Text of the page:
- October 03, 2016
- Posted by Lukas Savage
We showed up to Spotted Bear with our bodies feeling strong and limber. After getting all of our gear ready for the packer to load up on her pack mules we started our five mile hike up to Horse Ridge. With spirits and morale high we reached our destination on a warm sunny day. Our project sponsor showed us our work site — a 160 acre meadow at the top of the mountain. The mission was to dig fire line around the entire thing. The meadow, along with three others, was planned to be burnt in order to save the elk habitat. Due to 60-plus years of controlling wildfires, the meadows were becoming overgrown with trees and shrubbery that were endangering the elk habitat. After scoping out our work site we made camp and prepared our selves for a long cold night.
Our days started at six in the morning waking up to ice covering the inside of our tents. Our days were filled with digging down the side of a frozen rock covered mountain. Everyday we dug until with thought we couldn’t dig anymore… and then we dug some more. After eight hours of back busting work in the freezing rain we hiked an hour back up the mountain to our camp to eat dinners of spaghetti, rice and beans, and other “one pot meals”.
After a few days our backs were knotted and cramped, our hands were numb, and our feet were soaked. But through sheer determination we kept on digging. Despite the odds of only having a three man crew, we managed to dig a mile of fire line by the end of the ten days. We worked like animals and it paid off.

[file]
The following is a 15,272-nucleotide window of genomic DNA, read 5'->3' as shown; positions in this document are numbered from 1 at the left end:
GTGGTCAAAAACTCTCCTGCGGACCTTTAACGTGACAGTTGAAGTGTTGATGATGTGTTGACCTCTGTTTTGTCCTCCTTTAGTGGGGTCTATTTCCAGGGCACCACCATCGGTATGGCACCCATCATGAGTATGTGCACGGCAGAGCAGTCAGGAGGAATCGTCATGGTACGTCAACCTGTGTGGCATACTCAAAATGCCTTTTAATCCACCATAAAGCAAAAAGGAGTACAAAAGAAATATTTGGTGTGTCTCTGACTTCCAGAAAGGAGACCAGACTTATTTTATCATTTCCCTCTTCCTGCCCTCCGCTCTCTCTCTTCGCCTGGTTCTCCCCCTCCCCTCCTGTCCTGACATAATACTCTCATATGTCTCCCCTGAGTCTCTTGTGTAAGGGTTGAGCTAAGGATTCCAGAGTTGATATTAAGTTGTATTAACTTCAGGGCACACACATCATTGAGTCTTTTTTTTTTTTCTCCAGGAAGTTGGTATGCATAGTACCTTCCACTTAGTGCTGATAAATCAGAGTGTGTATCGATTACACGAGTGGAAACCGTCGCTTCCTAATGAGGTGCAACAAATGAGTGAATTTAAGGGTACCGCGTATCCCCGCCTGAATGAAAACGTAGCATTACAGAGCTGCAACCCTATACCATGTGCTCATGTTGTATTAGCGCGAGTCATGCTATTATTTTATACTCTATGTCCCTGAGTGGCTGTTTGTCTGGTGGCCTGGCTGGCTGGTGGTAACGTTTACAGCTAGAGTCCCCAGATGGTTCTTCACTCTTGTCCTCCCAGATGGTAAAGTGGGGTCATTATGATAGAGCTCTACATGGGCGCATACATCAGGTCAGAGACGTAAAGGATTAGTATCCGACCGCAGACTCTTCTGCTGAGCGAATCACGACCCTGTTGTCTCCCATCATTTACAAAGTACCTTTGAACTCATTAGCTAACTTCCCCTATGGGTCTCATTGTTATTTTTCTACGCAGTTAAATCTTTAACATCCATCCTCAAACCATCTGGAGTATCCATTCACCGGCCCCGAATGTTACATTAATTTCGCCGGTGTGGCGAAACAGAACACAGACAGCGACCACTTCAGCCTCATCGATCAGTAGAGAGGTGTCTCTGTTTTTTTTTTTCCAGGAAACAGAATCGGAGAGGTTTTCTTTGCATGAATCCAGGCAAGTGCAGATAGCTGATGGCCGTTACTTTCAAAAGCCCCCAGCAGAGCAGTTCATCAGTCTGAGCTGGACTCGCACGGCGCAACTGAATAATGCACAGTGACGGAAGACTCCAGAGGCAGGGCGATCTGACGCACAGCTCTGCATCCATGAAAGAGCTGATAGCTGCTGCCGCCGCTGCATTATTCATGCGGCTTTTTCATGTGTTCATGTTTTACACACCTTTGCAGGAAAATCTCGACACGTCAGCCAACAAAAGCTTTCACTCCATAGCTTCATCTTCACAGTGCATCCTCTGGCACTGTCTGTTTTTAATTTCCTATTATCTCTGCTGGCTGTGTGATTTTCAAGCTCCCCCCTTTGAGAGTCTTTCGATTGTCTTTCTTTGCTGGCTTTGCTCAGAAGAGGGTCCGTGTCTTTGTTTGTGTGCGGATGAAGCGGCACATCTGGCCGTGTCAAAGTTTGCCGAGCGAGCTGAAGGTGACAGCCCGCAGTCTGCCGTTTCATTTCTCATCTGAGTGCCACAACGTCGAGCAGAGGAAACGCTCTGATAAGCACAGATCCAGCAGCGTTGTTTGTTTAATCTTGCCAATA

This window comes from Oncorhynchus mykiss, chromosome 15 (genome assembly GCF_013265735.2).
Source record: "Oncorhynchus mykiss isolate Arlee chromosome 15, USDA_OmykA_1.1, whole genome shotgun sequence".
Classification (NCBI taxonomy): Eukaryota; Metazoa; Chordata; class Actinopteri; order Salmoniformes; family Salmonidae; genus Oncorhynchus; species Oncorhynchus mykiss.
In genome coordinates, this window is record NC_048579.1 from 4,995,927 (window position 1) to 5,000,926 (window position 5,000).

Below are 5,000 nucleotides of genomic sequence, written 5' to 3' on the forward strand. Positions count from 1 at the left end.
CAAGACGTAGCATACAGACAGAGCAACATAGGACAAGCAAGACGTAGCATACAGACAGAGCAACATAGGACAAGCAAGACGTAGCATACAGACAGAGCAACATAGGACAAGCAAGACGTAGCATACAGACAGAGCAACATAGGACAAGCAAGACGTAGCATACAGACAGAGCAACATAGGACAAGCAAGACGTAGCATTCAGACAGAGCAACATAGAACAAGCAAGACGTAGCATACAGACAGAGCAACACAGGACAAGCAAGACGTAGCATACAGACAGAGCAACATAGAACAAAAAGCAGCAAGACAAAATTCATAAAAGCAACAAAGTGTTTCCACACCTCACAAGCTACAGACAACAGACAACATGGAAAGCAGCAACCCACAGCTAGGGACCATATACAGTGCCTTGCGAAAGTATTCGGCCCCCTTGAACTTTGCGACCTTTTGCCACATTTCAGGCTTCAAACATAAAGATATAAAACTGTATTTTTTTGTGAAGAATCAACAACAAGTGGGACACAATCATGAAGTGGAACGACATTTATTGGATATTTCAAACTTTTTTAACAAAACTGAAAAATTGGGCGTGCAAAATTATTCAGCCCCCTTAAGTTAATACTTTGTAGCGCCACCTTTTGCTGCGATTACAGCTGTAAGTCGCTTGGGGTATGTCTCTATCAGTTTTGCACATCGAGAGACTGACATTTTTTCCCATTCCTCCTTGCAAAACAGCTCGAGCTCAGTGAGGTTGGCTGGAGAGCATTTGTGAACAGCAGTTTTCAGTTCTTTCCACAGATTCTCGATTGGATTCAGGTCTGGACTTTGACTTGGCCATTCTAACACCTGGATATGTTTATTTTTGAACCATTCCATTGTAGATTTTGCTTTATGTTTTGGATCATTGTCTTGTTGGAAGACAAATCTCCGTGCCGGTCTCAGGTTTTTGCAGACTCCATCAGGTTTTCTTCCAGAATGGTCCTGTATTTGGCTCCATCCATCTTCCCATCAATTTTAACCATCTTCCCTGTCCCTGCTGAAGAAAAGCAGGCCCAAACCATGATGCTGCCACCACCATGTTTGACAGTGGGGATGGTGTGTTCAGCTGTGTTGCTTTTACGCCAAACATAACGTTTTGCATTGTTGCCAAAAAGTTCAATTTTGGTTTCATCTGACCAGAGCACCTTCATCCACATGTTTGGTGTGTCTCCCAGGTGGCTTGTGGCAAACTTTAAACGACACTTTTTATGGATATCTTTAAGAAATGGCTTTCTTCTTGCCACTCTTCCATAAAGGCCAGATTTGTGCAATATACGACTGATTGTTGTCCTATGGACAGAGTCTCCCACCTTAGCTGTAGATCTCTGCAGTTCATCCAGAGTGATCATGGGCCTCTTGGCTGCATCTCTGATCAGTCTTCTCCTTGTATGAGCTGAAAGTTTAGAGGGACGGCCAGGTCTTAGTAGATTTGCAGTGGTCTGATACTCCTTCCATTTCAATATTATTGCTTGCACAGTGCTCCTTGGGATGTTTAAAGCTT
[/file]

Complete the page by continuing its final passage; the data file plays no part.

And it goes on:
On the tenth day we looked back at our progress and were proud of all the blood, sweat, and tears that we poured into our work. We broke camp and prepared our beaten bodies to hike back down the mountain.
We were tired, and maybe even a little crazy, but we couldn’t be happier with what we had accomplished. We built long lasting friendships on that mountain and had each others backs the whole time. We didn’t let each others morals drop, and we laughed with each other as we seemed to slowly lose our minds. It was the experience of a lifetime that none of us will forget. We started our descent off the mountain with pride in our hears as we screamed our battle cry, “For the elk!”
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